Sunday, September 27, 2015

Atmospheric Flight on Titan

    In the far future, it is possible that mankind will settle bodies other than Earth. One question which is not commonly thought of is the question of atmospheric flight on places other than Earth. Obviously, it would be impossible to fly an aircraft on bodies without an atmosphere, such as the moon. However, on others, such as Venus, Jupiter, or Mars, it could be possible. One especially good candidate is Titan. Despite having less than 1% the mass of Earth, Titan retains a massive atmosphere. Combined with that moon's low gravity, this means that flying should be easy there.

    One of the first questions that must be solved when designing an aircraft for Titan is the propulsion system. Obviously, a simple chemical rocket could be used. One attractive propellant combination would be a methane/LOX engine. Water ice is believed to exist in quantity below the surface of Titan, and from this LOX can be made. Though the majority of the atmosphere of Titan is nitrogen, methane is also present, and the quantity increases at lower altitudes (up to about 4-5%). The surface hydrocarbon deposits also contain massive amounts of methane, as well as other hydrocarbons such as ethane and propane, which could be used as fuel or refined into methane.

    However, chemical rockets are inefficient, so what other options are there? One exotic option, suitable for a large aircraft, would be a nuclear turbine, similar to the J87. Operation would be very similar to on Earth: the incoming Titanian atmosphere would be heated by the nuclear reactor, then expelled at high speed, producing thrust. This concept would have the advantage of virtually infinite range (though this would be of somewhat less consequence on a small body such as Titan). However, the mass of the reactor and shielding would severely cut into payload, making this method only suitable for a very large aircraft.

    Aircraft on Earth carry their fuel with them, and harvest oxidizer from the atmosphere. What if we reversed this? What if our hypothetical Titanian aircraft instead harvested fuel from the environment, while carrying its own oxidizer?

    We will use liquid oxygen (LOX) as our oxidizer, and methane as our fuel. The atmosphere of Titan has a pressure of about 146 kPa at the surface, and about 4% of this is methane. This means that the partial pressure of methane at the surface is roughly 5-6 kPa. This is close to the partial pressure of oxygen in Earth's atmosphere at an altitude of 10,000m. Given that operation of conventional jet engines is possible and that altitude is possible on Earth, it is reasonable to assume that there will be enough methane for our engine to operate on Titan, at least at low altitudes.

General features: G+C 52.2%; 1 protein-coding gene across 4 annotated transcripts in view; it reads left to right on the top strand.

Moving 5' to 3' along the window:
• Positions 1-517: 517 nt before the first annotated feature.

Analysis of the properties of methane indicates that it will be liquid at Titan's surface. On the other hand, nitrogen exists as a gas in Titan's atmosphere. This is useful; through careful design of the inlet, it would be possible to separate the methane fuel from the useless nitrogen. With the methane obtained, and liquid oxygen carried on board, our engine would function similar to a liquid air cycle engine. (More info on this type of engine can be found here). Though the specific impulse of the engine itself would be approximately the same as a conventional methane/liquid oxygen engine, the elimination of the need to carry fuel would dramatically increase payload and efficiency.

    Alternatively, rather than separating methane out from the nitrogen, the Titanian atmosphere could  be inducted in a gaseous state. This would allow a Brayton cycle engine to be used, as is done in a conventional jet turbine (LOX would again be used as the oxidizer). Though I have not yet done the math, it seems to me as though this would offer increased efficiency over the previous option (the Liquid Methane Cycle Engine?), though less thrust. Which option is better for our far-future Titanian aircraft would depend on the specific application.

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